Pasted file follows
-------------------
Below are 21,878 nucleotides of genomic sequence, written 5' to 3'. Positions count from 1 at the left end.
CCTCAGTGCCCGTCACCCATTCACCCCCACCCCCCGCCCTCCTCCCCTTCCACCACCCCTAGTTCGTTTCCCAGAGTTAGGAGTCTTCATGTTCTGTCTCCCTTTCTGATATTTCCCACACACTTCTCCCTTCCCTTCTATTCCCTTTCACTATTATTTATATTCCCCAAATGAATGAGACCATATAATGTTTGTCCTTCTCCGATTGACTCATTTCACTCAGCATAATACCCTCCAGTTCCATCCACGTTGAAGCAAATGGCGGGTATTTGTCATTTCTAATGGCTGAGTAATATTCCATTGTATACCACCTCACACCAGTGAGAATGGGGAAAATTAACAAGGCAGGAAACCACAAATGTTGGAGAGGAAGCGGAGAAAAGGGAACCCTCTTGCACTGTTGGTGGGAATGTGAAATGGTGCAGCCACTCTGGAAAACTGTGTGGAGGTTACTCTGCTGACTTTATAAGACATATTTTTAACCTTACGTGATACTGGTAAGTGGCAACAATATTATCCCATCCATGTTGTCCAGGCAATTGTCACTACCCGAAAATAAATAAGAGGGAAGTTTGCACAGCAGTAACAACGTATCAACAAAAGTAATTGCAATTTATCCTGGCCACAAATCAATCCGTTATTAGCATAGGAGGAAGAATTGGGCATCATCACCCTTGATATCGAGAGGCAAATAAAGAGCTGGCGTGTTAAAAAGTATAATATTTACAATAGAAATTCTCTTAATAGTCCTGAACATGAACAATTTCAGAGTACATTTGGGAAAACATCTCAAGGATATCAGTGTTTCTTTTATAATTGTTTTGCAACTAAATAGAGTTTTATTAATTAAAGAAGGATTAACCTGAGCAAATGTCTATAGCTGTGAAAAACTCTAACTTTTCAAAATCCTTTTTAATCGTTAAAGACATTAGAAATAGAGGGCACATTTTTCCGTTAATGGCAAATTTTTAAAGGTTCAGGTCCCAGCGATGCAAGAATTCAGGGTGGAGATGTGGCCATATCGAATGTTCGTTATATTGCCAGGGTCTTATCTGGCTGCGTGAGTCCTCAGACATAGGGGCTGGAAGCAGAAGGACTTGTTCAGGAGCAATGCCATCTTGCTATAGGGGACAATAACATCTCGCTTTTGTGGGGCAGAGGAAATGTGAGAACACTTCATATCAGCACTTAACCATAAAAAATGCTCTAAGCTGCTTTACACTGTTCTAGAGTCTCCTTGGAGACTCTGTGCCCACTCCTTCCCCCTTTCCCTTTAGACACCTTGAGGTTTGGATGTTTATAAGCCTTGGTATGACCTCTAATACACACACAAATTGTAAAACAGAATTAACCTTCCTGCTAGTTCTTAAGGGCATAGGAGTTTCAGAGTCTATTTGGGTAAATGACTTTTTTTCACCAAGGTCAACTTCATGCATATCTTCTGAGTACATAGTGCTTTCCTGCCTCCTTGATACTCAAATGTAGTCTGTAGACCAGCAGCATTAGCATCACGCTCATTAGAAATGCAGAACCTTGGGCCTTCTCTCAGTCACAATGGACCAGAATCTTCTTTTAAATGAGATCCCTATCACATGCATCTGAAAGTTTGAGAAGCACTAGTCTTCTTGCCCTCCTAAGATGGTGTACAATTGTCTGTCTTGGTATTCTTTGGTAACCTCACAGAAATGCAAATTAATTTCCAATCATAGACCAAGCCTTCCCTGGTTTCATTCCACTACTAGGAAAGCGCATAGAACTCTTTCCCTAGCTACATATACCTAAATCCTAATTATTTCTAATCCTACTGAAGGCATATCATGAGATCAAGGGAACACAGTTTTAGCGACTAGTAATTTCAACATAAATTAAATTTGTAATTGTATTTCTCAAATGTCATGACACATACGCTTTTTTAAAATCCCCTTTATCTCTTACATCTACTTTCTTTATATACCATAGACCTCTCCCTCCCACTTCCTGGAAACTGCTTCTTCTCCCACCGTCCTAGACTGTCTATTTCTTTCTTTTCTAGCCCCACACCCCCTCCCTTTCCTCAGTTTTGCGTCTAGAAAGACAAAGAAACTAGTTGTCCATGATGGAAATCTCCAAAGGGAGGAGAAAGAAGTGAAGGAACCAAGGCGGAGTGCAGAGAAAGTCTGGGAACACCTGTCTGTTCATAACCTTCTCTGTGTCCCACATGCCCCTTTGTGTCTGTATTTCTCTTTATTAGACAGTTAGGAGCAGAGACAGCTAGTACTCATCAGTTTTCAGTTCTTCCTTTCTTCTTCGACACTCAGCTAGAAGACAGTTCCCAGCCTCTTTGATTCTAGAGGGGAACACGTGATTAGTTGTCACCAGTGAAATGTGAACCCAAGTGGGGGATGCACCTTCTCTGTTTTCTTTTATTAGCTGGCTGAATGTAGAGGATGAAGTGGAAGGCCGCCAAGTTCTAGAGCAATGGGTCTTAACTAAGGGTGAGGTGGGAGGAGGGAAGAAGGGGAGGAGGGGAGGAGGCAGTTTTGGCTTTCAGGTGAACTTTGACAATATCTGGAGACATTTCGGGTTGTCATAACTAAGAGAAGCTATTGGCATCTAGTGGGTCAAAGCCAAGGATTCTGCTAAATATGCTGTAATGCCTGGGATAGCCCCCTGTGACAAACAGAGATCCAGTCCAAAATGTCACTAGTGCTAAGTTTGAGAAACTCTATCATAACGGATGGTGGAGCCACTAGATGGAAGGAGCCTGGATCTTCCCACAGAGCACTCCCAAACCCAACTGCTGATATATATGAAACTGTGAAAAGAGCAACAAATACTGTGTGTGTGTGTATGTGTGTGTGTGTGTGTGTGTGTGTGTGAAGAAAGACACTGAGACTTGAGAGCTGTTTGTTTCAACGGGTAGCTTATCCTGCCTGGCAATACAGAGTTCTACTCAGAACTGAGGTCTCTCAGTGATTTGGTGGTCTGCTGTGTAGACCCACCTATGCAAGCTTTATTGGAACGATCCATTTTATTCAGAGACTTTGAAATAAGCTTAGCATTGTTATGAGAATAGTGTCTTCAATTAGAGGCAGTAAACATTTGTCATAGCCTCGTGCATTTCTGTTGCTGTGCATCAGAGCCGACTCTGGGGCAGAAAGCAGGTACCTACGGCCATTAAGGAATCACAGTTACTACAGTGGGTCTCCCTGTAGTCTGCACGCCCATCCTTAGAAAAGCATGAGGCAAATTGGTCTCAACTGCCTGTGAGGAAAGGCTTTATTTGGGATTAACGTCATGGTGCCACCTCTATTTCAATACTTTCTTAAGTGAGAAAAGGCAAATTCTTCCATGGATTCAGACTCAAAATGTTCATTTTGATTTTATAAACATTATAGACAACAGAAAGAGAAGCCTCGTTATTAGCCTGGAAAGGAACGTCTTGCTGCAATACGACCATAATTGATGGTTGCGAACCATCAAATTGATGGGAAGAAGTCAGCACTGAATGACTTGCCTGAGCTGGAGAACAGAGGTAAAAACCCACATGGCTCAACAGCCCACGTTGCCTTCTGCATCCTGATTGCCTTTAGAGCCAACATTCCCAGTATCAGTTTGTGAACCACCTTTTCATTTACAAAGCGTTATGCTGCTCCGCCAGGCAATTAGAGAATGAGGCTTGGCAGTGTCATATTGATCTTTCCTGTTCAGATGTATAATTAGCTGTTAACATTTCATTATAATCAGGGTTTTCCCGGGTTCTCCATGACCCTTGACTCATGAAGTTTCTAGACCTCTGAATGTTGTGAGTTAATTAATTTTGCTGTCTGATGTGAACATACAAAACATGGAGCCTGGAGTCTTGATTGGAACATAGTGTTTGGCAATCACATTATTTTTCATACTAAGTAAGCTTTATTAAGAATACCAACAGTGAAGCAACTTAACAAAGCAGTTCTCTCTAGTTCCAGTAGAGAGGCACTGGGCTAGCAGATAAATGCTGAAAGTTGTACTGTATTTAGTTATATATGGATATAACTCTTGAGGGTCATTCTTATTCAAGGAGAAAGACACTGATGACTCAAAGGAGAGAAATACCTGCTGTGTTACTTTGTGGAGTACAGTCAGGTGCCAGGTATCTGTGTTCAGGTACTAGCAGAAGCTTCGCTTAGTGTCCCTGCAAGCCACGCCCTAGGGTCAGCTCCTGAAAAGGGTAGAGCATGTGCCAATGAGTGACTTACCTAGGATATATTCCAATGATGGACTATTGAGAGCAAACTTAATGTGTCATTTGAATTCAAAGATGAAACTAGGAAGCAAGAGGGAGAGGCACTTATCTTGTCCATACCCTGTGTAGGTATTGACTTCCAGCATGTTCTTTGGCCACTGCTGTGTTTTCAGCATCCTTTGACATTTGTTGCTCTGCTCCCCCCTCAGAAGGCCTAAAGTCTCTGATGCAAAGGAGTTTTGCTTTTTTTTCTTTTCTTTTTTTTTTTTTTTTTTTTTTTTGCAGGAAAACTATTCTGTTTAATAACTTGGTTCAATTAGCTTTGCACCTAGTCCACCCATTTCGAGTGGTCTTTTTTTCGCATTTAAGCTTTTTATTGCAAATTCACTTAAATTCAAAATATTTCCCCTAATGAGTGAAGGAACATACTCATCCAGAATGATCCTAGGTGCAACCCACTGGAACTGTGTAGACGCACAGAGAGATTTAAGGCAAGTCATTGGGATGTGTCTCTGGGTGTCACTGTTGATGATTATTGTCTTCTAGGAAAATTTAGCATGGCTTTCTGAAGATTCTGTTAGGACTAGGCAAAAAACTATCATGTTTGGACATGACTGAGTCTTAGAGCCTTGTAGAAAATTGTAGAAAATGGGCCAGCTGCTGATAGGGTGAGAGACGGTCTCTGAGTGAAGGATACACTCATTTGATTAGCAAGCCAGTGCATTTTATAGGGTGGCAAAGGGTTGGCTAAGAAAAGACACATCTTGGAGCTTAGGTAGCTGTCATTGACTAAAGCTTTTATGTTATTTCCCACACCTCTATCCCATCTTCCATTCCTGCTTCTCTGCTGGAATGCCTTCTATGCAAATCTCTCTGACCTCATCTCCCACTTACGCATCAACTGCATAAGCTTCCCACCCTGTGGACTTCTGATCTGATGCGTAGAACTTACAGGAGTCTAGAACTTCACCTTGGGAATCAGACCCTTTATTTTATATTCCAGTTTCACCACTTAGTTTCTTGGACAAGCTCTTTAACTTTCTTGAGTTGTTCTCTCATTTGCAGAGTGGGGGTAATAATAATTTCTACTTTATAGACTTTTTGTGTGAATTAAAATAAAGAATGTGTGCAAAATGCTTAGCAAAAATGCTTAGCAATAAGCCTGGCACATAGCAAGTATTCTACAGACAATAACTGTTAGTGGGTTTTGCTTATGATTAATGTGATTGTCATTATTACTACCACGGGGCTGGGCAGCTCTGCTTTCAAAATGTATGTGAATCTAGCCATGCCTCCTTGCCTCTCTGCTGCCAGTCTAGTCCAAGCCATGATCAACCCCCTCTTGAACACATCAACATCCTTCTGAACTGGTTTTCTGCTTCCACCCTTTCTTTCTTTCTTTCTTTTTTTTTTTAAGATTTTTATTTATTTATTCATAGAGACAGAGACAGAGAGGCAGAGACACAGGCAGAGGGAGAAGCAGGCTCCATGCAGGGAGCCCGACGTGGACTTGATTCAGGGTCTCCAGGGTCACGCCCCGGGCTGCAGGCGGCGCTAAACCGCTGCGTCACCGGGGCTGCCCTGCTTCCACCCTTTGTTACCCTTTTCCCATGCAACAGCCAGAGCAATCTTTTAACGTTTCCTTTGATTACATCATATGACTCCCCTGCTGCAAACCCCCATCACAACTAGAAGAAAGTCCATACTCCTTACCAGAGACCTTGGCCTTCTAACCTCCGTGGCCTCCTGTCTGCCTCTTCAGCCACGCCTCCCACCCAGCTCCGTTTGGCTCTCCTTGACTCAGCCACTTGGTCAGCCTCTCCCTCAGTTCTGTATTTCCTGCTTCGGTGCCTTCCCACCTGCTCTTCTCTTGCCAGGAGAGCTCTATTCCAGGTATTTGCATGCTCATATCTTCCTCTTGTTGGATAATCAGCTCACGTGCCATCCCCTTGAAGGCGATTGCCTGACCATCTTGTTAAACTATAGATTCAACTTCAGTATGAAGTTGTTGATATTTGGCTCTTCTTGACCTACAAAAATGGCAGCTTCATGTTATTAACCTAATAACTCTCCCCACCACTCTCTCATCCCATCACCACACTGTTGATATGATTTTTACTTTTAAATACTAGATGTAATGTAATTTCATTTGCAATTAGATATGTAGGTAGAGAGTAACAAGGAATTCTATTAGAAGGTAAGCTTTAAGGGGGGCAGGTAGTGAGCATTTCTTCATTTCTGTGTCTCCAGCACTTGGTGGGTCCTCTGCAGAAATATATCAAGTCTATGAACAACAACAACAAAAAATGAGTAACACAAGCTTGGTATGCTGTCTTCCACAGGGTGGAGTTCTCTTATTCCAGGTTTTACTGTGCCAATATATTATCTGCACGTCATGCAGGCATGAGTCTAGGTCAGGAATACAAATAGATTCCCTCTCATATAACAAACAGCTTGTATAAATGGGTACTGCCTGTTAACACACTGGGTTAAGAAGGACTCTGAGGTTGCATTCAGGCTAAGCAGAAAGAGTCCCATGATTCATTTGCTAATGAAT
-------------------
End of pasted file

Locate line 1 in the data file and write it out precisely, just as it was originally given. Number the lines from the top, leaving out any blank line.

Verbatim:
Below are 21,878 nucleotides of genomic sequence, written 5' to 3'. Positions count from 1 at the left end.